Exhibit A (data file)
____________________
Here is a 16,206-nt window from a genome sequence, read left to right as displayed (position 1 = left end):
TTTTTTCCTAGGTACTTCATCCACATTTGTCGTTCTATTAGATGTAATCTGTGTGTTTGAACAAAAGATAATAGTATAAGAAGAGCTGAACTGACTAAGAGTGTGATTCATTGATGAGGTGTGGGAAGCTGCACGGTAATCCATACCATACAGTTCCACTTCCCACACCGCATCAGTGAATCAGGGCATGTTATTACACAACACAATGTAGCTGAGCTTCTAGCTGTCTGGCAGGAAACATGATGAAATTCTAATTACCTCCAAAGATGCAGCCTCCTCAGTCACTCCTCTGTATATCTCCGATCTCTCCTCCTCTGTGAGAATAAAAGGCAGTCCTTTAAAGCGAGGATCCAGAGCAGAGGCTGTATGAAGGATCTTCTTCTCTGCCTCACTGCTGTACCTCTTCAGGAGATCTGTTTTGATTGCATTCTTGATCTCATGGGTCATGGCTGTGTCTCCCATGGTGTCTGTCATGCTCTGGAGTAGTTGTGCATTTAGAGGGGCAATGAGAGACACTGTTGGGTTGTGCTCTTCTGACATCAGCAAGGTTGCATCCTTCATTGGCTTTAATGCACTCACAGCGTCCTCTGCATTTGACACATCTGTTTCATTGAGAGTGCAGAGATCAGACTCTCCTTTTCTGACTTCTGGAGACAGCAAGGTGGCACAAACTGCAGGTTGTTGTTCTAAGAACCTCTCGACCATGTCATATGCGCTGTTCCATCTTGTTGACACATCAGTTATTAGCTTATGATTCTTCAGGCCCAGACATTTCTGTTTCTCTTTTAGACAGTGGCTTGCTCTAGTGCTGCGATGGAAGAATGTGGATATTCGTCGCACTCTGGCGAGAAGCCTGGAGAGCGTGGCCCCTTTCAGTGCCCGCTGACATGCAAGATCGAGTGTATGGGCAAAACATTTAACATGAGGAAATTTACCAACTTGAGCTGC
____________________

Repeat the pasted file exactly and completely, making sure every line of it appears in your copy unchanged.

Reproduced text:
Here is a 16,206-nt window from a genome sequence, read left to right as displayed (position 1 = left end):
TTTTTTCCTAGGTACTTCATCCACATTTGTCGTTCTATTAGATGTAATCTGTGTGTTTGAACAAAAGATAATAGTATAAGAAGAGCTGAACTGACTAAGAGTGTGATTCATTGATGAGGTGTGGGAAGCTGCACGGTAATCCATACCATACAGTTCCACTTCCCACACCGCATCAGTGAATCAGGGCATGTTATTACACAACACAATGTAGCTGAGCTTCTAGCTGTCTGGCAGGAAACATGATGAAATTCTAATTACCTCCAAAGATGCAGCCTCCTCAGTCACTCCTCTGTATATCTCCGATCTCTCCTCCTCTGTGAGAATAAAAGGCAGTCCTTTAAAGCGAGGATCCAGAGCAGAGGCTGTATGAAGGATCTTCTTCTCTGCCTCACTGCTGTACCTCTTCAGGAGATCTGTTTTGATTGCATTCTTGATCTCATGGGTCATGGCTGTGTCTCCCATGGTGTCTGTCATGCTCTGGAGTAGTTGTGCATTTAGAGGGGCAATGAGAGACACTGTTGGGTTGTGCTCTTCTGACATCAGCAAGGTTGCATCCTTCATTGGCTTTAATGCACTCACAGCGTCCTCTGCATTTGACACATCTGTTTCATTGAGAGTGCAGAGATCAGACTCTCCTTTTCTGACTTCTGGAGACAGCAAGGTGGCACAAACTGCAGGTTGTTGTTCTAAGAACCTCTCGACCATGTCATATGCGCTGTTCCATCTTGTTGACACATCAGTTATTAGCTTATGATTCTTCAGGCCCAGACATTTCTGTTTCTCTTTTAGACAGTGGCTTGCTCTAGTGCTGCGATGGAAGAATGTGGATATTCGTCGCACTCTGGCGAGAAGCCTGGAGAGCGTGGCCCCTTTCAGTGCCCGCTGACATGCAAGATCGAGTGTATGGGCAAAACATTTAACATGAGGAAATTTACCAACTTGAGCTGC